11 February, 2012



GamesBeat weekly roundup: DICE Summit news and more

Posted: 11 Feb 2012 07:00 AM PST

Here's some of the stories that ran only on GamesBeat this week. We're running more stories exclusively on the GamesBeat section of VentureBeat now, particularly when the stories are mainly of interest to game readers. The broader interest stories are running on VentureBeat as well. And please visit the GamesBeat section to catch up on game news. We're ramping up our game coverage, so you'll find more and more news at GamesBeat.

Here's some of the stories that appeared exclusively on GamesBeat:

Valve's Gabe Newell offers update on Steam security breach

AIAS game of the year: The Elder Scrolls V: Skyrim takes home the top honor

Bethesda reveals Skyrim dragon mounts, house-building, Kinect shouts, and more!

Gameloft Live enters the social mobile fray on Android, coming to iOS soon

Tips and tricks: Kingdoms of Amalur: Reckoning

The Skylanders financial bet gets a lot bigger with Giants sequel

Review: The Simpsons Arcade takes us back to the bowling alley

David Jaffe to leave Eat Sleep Play when Twisted Metal is complete

Microsoft Flight takes off on Feb. 29
And don't miss some of our bigger stories in gaming this week, including coverage of the DICE Summit:

Call of Duty Elite: It's not a douche move — Activision Publishing CEO Eric Hirshberg

The DeanBeat: DICE Summit entices the game industry's insiders to Vegas

Ninja Gaiden's creator Itagaki pleads for game designers to create titles that change lives

Epic's Tim Sweeney predicts the next 20 years in gaming technology

How Google plans to avoid Facebook's "games ghetto" with Google+

The makers of Asteroids, Centipede, Missile Command: iPhone is like an '80s arcade

Temple Run developer shares a behind the scenes look at making a runaway hit iOS game

Meteor Games to publish high-end online game Hawken in December (exclusive)



Filed under: games

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Instagram makes mobile photo-sharing more hip with filters, enhancements

Posted: 10 Feb 2012 05:30 PM PST

Mobile photo-sharing service luxInstagram updated its application today with a new filter, enhancement feature, and a makeover to its user interface.

Instagram lets you take a photo with your iPhone and layer it with different filters for that extra hip look. You can then connect it to your social networks and share it with the Instagram community. Now, the company is introducing a new, sleeker interface that’s easier to navigate. The updates include a new header, as well as different menu buttons on the bottom of the screen. The company explained in a blog post that these were the “first steps towards making it easier to understand and interact with our app.”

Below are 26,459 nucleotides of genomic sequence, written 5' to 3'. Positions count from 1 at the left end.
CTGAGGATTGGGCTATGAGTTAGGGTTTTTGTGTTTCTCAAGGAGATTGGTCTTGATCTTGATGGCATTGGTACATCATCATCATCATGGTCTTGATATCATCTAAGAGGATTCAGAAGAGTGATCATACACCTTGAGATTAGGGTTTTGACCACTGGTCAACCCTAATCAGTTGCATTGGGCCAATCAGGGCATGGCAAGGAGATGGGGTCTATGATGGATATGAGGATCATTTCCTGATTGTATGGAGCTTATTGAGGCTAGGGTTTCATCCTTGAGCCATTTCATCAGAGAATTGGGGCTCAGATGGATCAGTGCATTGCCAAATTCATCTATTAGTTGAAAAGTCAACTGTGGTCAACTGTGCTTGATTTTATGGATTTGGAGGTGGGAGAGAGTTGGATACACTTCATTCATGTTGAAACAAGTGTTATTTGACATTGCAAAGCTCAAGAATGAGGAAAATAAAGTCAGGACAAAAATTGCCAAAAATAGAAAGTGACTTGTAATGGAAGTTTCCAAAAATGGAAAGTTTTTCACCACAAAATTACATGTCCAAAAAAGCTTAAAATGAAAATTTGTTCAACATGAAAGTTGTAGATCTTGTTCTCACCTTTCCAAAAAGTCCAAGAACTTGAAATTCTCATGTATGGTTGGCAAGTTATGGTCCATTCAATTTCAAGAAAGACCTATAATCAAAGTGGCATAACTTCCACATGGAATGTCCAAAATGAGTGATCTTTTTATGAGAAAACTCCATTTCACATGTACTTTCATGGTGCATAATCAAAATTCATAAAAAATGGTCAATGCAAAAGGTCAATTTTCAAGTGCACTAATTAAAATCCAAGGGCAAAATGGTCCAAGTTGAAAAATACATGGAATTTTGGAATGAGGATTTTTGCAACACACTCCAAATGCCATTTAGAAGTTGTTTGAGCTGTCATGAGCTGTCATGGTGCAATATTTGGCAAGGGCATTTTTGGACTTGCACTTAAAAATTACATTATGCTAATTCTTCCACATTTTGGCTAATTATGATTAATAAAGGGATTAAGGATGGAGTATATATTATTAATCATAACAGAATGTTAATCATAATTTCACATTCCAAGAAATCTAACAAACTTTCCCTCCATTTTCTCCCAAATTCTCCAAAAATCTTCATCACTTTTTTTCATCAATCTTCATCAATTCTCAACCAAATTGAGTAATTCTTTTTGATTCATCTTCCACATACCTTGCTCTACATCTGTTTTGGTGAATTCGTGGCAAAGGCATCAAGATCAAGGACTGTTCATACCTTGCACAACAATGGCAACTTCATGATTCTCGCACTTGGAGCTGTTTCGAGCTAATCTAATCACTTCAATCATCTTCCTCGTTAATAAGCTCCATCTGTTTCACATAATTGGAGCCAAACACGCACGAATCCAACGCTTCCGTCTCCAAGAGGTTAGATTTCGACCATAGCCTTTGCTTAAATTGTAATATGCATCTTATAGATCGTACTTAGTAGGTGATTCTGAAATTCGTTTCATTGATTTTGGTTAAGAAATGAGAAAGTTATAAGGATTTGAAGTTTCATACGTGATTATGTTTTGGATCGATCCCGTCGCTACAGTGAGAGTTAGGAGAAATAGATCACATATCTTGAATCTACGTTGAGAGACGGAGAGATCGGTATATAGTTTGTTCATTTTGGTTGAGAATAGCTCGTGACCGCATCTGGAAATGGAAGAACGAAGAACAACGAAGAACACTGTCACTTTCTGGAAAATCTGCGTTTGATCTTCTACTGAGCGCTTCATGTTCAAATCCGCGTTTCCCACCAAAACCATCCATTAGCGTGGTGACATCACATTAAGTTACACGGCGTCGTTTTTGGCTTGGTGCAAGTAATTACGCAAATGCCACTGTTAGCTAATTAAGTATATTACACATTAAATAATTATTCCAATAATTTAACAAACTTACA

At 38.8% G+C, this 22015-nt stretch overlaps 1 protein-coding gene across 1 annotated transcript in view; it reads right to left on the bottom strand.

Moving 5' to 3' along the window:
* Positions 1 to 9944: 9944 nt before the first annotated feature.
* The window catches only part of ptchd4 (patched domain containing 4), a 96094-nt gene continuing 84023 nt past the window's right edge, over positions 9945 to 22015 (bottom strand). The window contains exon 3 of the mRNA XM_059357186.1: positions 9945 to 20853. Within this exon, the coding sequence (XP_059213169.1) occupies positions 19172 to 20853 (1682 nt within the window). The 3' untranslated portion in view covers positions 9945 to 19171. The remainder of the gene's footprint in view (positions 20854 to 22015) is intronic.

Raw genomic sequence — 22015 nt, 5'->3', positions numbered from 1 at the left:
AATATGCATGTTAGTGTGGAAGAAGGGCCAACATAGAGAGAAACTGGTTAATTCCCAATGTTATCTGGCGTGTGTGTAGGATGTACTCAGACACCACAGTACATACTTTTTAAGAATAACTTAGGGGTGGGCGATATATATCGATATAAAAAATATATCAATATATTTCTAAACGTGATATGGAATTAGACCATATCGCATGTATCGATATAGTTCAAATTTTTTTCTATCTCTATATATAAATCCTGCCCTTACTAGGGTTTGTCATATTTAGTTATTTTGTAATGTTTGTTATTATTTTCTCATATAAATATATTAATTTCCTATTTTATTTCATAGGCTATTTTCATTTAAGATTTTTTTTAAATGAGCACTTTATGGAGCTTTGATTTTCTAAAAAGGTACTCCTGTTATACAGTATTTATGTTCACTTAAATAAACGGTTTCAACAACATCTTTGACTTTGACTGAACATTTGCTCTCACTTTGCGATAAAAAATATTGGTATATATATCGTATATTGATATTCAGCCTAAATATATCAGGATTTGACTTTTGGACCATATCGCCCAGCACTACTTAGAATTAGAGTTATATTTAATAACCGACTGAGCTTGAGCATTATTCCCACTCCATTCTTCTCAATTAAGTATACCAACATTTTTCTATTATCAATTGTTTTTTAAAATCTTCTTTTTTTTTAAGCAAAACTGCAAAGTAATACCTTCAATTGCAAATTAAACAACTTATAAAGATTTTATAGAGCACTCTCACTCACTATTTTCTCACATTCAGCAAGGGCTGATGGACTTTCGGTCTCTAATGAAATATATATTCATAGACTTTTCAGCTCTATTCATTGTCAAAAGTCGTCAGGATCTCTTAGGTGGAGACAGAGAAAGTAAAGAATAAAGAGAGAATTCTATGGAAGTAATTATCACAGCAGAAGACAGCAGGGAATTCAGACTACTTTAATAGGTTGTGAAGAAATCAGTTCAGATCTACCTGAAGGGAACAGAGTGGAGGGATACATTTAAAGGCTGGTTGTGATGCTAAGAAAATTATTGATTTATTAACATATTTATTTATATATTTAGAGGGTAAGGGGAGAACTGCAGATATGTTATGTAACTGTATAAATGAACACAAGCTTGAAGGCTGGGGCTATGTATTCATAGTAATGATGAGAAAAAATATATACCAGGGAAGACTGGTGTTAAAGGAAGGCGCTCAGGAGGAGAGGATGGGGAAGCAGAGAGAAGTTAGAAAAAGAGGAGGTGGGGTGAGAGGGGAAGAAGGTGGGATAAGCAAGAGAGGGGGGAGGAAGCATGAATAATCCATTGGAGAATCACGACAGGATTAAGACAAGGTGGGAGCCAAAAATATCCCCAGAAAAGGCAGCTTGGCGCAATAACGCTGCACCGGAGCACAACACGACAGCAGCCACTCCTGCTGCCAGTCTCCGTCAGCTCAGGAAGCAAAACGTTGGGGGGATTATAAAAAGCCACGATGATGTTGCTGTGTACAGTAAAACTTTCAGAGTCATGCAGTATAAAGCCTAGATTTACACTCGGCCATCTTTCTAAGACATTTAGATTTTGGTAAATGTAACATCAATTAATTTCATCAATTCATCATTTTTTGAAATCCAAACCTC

Notifications have also gotten easier to use by taking you directly to the referenced comment, photo, or profile when clicked.

The company has also added a new filter called Sierra. Filters are really what give Instagram its charm. They allow anyone to be a photographer with their phones. Sierra makes the yellows pop on your photos. If your photos don’t have exactly the look you want, or if they’re too dark, you can use Instagram’s new Lux feature, which automatically brightens dark photos and brings out more details, again catering to the amateur who loves beautiful photos, but may not know how to take them.

These updates aren’t the only love the application has seen lately. Kaitlyn Trigger, Instagram co-founder Mike Krieger’s girlfriend, created an application that lets you turn your Instagram photos into virtual Valentine’s Day cards. She calls it Lovestagram.

hat tip The Next Web

Filed under: media, mobile

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Crowdtilt launches to group fund anything (and it means anything)

Posted: 10 Feb 2012 02:42 PM PST

Crowdtilt, a new group-funding site backed by startup incubator Y Combinator, has launched today to help you fund anything. The site lets you group fund any project or goal you can come up with, from trips across the country to buying a wedding gift.

“Essentially, we’ve taken our favorite elements of crowdfunding platforms and provided them for groups of friends instead” Crowdtilt chief executive and co-founder James Beshara told VentureBeat in an email.

Crowdtilt’s focus is on smaller groups of people who are pooling their money for a common goal, such as friends who want to rent a beach house. The process is what you’d expect if you’ve ever used Kickstarter, a popular crowdfunding site. The person who creates the campaign sets a “tilt” point at which the campaign will hit its funding goal and creates an expiration date. Right now the service is completely free, but that could change as the site grows.